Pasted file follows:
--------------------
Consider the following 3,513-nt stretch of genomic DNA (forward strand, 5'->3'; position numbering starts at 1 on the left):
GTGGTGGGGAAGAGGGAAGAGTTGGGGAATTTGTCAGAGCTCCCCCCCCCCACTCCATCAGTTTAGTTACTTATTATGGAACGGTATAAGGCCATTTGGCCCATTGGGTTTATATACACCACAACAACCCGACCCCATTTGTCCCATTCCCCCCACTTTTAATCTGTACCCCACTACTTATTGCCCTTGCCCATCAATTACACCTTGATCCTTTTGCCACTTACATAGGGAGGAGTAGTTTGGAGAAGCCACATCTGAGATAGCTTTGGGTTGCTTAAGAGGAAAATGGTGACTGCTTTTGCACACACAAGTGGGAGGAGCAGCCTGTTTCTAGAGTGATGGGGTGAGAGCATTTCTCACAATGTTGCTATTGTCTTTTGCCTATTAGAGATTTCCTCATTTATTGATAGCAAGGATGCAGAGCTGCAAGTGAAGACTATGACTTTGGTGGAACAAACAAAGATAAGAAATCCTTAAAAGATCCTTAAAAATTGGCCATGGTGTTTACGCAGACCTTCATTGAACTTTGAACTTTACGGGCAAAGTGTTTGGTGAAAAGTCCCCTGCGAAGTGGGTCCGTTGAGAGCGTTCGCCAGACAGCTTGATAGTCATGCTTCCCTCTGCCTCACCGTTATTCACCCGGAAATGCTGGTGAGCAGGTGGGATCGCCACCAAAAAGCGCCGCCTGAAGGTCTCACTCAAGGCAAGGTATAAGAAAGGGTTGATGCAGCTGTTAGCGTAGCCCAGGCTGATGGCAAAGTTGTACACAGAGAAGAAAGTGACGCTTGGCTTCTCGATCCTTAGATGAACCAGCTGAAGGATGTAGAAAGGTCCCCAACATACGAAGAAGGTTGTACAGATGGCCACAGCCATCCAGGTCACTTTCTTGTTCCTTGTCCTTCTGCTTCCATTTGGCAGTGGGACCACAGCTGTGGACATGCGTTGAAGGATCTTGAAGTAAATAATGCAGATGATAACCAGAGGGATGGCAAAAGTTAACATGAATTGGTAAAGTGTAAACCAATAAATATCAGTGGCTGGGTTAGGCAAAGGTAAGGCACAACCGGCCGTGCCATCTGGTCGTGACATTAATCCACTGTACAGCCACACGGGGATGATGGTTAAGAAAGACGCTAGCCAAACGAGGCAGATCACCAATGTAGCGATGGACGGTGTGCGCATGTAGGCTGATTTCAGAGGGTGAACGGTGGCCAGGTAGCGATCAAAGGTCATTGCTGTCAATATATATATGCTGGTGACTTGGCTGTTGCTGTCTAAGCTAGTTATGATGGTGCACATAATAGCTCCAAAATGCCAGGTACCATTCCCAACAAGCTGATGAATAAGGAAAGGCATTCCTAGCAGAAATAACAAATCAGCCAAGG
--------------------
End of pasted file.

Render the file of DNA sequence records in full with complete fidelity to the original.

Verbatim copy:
Consider the following 3,513-nt stretch of genomic DNA (forward strand, 5'->3'; position numbering starts at 1 on the left):
GTGGTGGGGAAGAGGGAAGAGTTGGGGAATTTGTCAGAGCTCCCCCCCCCCACTCCATCAGTTTAGTTACTTATTATGGAACGGTATAAGGCCATTTGGCCCATTGGGTTTATATACACCACAACAACCCGACCCCATTTGTCCCATTCCCCCCACTTTTAATCTGTACCCCACTACTTATTGCCCTTGCCCATCAATTACACCTTGATCCTTTTGCCACTTACATAGGGAGGAGTAGTTTGGAGAAGCCACATCTGAGATAGCTTTGGGTTGCTTAAGAGGAAAATGGTGACTGCTTTTGCACACACAAGTGGGAGGAGCAGCCTGTTTCTAGAGTGATGGGGTGAGAGCATTTCTCACAATGTTGCTATTGTCTTTTGCCTATTAGAGATTTCCTCATTTATTGATAGCAAGGATGCAGAGCTGCAAGTGAAGACTATGACTTTGGTGGAACAAACAAAGATAAGAAATCCTTAAAAGATCCTTAAAAATTGGCCATGGTGTTTACGCAGACCTTCATTGAACTTTGAACTTTACGGGCAAAGTGTTTGGTGAAAAGTCCCCTGCGAAGTGGGTCCGTTGAGAGCGTTCGCCAGACAGCTTGATAGTCATGCTTCCCTCTGCCTCACCGTTATTCACCCGGAAATGCTGGTGAGCAGGTGGGATCGCCACCAAAAAGCGCCGCCTGAAGGTCTCACTCAAGGCAAGGTATAAGAAAGGGTTGATGCAGCTGTTAGCGTAGCCCAGGCTGATGGCAAAGTTGTACACAGAGAAGAAAGTGACGCTTGGCTTCTCGATCCTTAGATGAACCAGCTGAAGGATGTAGAAAGGTCCCCAACATACGAAGAAGGTTGTACAGATGGCCACAGCCATCCAGGTCACTTTCTTGTTCCTTGTCCTTCTGCTTCCATTTGGCAGTGGGACCACAGCTGTGGACATGCGTTGAAGGATCTTGAAGTAAATAATGCAGATGATAACCAGAGGGATGGCAAAAGTTAACATGAATTGGTAAAGTGTAAACCAATAAATATCAGTGGCTGGGTTAGGCAAAGGTAAGGCACAACCGGCCGTGCCATCTGGTCGTGACATTAATCCACTGTACAGCCACACGGGGATGATGGTTAAGAAAGACGCTAGCCAAACGAGGCAGATCACCAATGTAGCGATGGACGGTGTGCGCATGTAGGCTGATTTCAGAGGGTGAACGGTGGCCAGGTAGCGATCAAAGGTCATTGCTGTCAATATATATATGCTGGTGACTTGGCTGTTGCTGTCTAAGCTAGTTATGATGGTGCACATAATAGCTCCAAAATGCCAGGTACCATTCCCAACAAGCTGATGAATAAGGAAAGGCATTCCTAGCAGAAATAACAAATCAGCCAAGG